South Carolina’s social media policy is wrong. Here’s why.

South Carolina bans social media use on state devicesI would have missed the news out of South Carolina if not for a podcast. I learned that the state has a new policy forbidding employees from using social media on official devices from Tom Webster and Mark Schaefer, who talked about it on their Marketing Companion show. (It’s a terrific show. Listen to it.)

I disagree with Tom and Mark’s conclusion, though. The policy is just fine, they said. After all, those who need to use social media for work can do so (with permission), and the rule applies only to state-owned devices; employees are free to use their own devices on their own time, even at lunch.

Sounds reasonable, right? “What… Read More »

Friday Wrap #130: ABC’s 1-minute Facebook newscast, easy CAPTCHA, Google for kids, who views videos

Wrapped Copters-Friday Wrap #130
Photo (c) United States Navy (photo by Photographer’s Mate
3rd Class Gregory E. Badger)
Here’s today’s Friday Wrap, my selection of articles and posts from the past week that are important or useful for communicators, but that didn’t necessarily get a lot of attention. I curate these items from my link blog, where I save everything I find interesting from a communications perspective; it’s also what I use to choose the stories I’ll cover on the For Immediate Release podcast.


ABC creates 1-minute newscast for Facebook—David Muir, host of ABC’s flagship newscast, is now hosting a video newscast created exclusively for the network’s… Read More »

Friday Wrap #117: Cops go to Twitter school, social media’s low WOM value, the rise of coupons

Flickr photo courtesy of Michael Coté
Welcome to the Friday Wrap, Holtz Communication’s weekly review of news, posts, and reports that should be on your radar if you’re a communicator. I’m starting a new category for the Wrap this week dealing with the collaborative economy. The implications of this fast-moving trend will affect every communicator sooner or later. All the stories I report on here—and in my weekly podcast—are drawn from items I collect to my link blog, which you’re welcome to follow.


NYPD sends commanders to Twitter school—Precinct commanders in the New York Police Department are being required to attend a Twitter… Read More »

Once again, technology eludes the communications industry

Communications at the Contextual Crossroads

While marketers trip over their own feet in the ongoing rush to be relevant during meme-producing cultural events—like the World Cup—they’re missing the bigger and far more important opportunity: contextual communication.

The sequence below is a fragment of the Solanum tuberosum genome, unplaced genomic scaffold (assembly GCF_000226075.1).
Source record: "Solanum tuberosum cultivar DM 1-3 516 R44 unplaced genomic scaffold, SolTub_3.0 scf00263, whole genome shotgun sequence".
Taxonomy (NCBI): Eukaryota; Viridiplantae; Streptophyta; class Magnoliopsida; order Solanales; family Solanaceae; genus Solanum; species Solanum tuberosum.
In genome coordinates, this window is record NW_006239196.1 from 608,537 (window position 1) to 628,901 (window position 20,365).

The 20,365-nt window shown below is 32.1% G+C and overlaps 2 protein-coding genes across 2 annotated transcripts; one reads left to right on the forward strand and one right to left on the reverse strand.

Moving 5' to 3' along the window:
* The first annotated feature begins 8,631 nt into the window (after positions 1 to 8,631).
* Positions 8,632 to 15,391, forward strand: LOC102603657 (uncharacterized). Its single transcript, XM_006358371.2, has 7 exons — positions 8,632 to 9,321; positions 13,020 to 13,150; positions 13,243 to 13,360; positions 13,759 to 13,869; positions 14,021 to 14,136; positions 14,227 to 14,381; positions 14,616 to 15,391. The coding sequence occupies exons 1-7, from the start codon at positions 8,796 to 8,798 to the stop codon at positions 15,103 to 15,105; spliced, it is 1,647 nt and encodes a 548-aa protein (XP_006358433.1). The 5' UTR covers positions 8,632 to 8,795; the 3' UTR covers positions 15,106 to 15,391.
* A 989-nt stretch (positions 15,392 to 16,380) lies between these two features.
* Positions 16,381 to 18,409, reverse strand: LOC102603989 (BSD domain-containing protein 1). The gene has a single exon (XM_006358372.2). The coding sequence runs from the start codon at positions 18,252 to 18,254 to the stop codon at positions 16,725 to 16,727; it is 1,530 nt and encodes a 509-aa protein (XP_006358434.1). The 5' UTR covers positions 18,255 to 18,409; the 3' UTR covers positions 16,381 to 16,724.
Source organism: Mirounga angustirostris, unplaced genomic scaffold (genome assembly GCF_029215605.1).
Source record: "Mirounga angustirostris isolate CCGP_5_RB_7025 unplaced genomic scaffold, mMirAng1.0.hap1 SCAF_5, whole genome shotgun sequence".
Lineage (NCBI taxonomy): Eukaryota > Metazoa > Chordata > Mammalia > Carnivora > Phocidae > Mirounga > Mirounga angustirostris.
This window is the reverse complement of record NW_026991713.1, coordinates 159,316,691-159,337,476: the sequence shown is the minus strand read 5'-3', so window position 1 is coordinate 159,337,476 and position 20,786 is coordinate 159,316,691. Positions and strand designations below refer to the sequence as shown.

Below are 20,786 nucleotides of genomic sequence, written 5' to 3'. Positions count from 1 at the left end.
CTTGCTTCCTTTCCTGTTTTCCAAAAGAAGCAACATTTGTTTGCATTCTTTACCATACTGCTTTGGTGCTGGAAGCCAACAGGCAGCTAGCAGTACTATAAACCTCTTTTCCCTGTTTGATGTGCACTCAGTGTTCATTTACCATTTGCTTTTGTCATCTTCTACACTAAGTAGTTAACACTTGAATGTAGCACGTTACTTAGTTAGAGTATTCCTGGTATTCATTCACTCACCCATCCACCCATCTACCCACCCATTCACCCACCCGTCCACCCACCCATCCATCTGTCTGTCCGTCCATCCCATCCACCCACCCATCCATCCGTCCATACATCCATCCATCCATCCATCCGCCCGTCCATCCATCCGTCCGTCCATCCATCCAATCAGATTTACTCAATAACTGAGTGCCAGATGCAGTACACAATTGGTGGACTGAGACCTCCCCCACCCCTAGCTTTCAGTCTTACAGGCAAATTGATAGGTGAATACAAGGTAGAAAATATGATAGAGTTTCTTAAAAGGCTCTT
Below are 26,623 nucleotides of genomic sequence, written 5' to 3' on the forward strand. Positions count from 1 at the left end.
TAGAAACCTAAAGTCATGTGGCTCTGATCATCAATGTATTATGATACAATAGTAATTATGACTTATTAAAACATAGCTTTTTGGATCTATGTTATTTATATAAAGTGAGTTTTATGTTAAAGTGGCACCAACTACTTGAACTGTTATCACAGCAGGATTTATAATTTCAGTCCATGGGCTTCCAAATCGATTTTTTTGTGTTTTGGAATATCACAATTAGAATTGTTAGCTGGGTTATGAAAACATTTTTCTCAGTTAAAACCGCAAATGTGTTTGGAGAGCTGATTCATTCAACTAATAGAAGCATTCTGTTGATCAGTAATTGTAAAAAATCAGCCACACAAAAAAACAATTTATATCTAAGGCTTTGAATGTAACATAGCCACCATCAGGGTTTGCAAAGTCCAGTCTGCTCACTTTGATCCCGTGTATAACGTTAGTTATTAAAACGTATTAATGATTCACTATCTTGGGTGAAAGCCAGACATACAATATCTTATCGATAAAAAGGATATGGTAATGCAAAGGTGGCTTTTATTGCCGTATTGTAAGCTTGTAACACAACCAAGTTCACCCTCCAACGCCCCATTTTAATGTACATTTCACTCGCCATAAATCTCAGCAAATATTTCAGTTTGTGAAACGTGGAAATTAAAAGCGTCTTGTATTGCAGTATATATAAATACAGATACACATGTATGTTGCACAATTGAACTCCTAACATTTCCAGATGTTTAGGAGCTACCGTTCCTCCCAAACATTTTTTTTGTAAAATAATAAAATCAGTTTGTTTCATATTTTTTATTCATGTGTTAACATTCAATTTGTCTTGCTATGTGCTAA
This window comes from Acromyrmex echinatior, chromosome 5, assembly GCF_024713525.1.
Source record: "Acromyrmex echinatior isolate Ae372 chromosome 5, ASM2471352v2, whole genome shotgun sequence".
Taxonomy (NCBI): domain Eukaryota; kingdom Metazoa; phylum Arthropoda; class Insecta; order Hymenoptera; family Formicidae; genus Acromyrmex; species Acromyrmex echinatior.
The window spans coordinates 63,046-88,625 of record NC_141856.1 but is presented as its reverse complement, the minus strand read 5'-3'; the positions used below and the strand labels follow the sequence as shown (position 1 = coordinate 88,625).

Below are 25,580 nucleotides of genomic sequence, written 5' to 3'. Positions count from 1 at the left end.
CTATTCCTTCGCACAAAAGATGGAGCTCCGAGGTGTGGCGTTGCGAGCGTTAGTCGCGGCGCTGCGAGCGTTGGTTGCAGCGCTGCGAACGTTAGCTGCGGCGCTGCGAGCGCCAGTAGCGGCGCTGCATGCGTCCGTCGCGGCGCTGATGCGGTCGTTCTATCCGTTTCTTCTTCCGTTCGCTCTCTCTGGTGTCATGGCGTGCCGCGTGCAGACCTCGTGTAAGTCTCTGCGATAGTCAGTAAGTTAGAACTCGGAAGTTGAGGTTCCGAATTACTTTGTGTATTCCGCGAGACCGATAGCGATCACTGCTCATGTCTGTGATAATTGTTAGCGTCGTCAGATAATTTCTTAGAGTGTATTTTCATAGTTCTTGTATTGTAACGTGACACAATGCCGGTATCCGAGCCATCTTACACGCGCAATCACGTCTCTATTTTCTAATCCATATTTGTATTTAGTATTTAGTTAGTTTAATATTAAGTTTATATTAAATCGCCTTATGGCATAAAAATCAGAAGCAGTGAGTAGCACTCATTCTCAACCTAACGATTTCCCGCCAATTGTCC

Robert Scoble and Shel Israel wrote about the importance of context in their latest book, “Age of Context” (a must-read). In the book, Robert and Shel identified five trends that are converging to put context at the center of people’s digital lives. The book is filled with examples dealing with everything from health and fitness to travel.

What’s nowhere to be found in the book, though, is public relations or… Read More »

Friday Wrap #70: Brand sharing, content’s importance, B2B and emotions, RSS is back, and more

Friday Wrap #70
Image (c) CanStockPhoto
It was hard keeping the Wrap down to a reasonable number of items this week, so I stopped trying. Not everything I flagged is here, though, so if you want to see all the entire collection of stories from which I drew this week’s bits and pieces, visit my link blog at

Brands should share more; consumers don’t think they do

Sharing content is great, but limiting sharing to content is one-dimensional thinking. Ninety percent of customers want marketers to disclose more about their brands, according to a new Edelman report, but only 10% of customers think brands are meeting this need. The… Read More »

Voice vs. angle

Shel HoltzThe Net has rendered the notion of corporate voices obsolete. The fact that anything a company says to one stakeholder audience can be found online by members of a different audience means inconsistencies in messages will be found, analyzed, and spread.

Nowhere is this more true than the traditional distinction between a company’s internal voice and the one it used to communicate with external audiences. Interviewed for IABC’s CW magazine, Best Buy CEO Brian Dunn said,

There isn???t anything I send to employees that I wouldn???t be prepared to have published on the front page of the newspaper. I don???t think control actually exists.…

Read More »

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